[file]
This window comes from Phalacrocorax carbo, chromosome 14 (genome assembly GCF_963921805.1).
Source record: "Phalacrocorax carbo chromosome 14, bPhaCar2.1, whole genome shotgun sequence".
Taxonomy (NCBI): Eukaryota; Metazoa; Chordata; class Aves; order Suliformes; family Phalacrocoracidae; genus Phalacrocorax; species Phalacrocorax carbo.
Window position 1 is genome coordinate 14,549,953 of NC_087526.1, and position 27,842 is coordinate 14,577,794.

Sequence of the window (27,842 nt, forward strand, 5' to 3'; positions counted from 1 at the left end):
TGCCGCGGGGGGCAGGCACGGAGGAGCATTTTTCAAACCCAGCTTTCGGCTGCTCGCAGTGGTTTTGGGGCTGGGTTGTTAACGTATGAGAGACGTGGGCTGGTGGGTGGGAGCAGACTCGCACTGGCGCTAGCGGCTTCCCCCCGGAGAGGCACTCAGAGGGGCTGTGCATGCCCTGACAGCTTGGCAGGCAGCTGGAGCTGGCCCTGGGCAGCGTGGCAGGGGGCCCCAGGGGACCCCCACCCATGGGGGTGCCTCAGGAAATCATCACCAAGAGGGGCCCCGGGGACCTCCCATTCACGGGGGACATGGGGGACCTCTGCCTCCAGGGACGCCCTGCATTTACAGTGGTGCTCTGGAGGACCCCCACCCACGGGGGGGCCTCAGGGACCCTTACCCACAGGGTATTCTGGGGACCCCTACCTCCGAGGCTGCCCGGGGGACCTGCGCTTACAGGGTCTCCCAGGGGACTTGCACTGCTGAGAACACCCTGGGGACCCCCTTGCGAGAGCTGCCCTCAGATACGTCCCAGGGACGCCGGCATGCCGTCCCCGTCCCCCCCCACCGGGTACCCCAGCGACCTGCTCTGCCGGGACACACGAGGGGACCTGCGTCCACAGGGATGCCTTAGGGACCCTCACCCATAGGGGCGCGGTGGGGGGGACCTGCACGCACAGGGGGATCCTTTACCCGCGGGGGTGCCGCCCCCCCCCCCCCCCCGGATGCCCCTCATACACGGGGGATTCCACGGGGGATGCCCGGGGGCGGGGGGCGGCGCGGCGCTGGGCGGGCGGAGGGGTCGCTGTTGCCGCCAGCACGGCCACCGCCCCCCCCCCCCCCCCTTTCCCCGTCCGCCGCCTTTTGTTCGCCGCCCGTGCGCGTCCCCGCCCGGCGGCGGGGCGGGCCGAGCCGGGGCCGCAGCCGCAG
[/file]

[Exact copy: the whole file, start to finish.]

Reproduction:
This window comes from Phalacrocorax carbo, chromosome 14 (genome assembly GCF_963921805.1).
Source record: "Phalacrocorax carbo chromosome 14, bPhaCar2.1, whole genome shotgun sequence".
Taxonomy (NCBI): Eukaryota; Metazoa; Chordata; class Aves; order Suliformes; family Phalacrocoracidae; genus Phalacrocorax; species Phalacrocorax carbo.
Window position 1 is genome coordinate 14,549,953 of NC_087526.1, and position 27,842 is coordinate 14,577,794.

Sequence of the window (27,842 nt, forward strand, 5' to 3'; positions counted from 1 at the left end):
TGCCGCGGGGGGCAGGCACGGAGGAGCATTTTTCAAACCCAGCTTTCGGCTGCTCGCAGTGGTTTTGGGGCTGGGTTGTTAACGTATGAGAGACGTGGGCTGGTGGGTGGGAGCAGACTCGCACTGGCGCTAGCGGCTTCCCCCCGGAGAGGCACTCAGAGGGGCTGTGCATGCCCTGACAGCTTGGCAGGCAGCTGGAGCTGGCCCTGGGCAGCGTGGCAGGGGGCCCCAGGGGACCCCCACCCATGGGGGTGCCTCAGGAAATCATCACCAAGAGGGGCCCCGGGGACCTCCCATTCACGGGGGACATGGGGGACCTCTGCCTCCAGGGACGCCCTGCATTTACAGTGGTGCTCTGGAGGACCCCCACCCACGGGGGGGCCTCAGGGACCCTTACCCACAGGGTATTCTGGGGACCCCTACCTCCGAGGCTGCCCGGGGGACCTGCGCTTACAGGGTCTCCCAGGGGACTTGCACTGCTGAGAACACCCTGGGGACCCCCTTGCGAGAGCTGCCCTCAGATACGTCCCAGGGACGCCGGCATGCCGTCCCCGTCCCCCCCCACCGGGTACCCCAGCGACCTGCTCTGCCGGGACACACGAGGGGACCTGCGTCCACAGGGATGCCTTAGGGACCCTCACCCATAGGGGCGCGGTGGGGGGGACCTGCACGCACAGGGGGATCCTTTACCCGCGGGGGTGCCGCCCCCCCCCCCCCCCCGGATGCCCCTCATACACGGGGGATTCCACGGGGGATGCCCGGGGGCGGGGGGCGGCGCGGCGCTGGGCGGGCGGAGGGGTCGCTGTTGCCGCCAGCACGGCCACCGCCCCCCCCCCCCCCCCTTTCCCCGTCCGCCGCCTTTTGTTCGCCGCCCGTGCGCGTCCCCGCCCGGCGGCGGGGCGGGCCGAGCCGGGGCCGCAGCCGCAG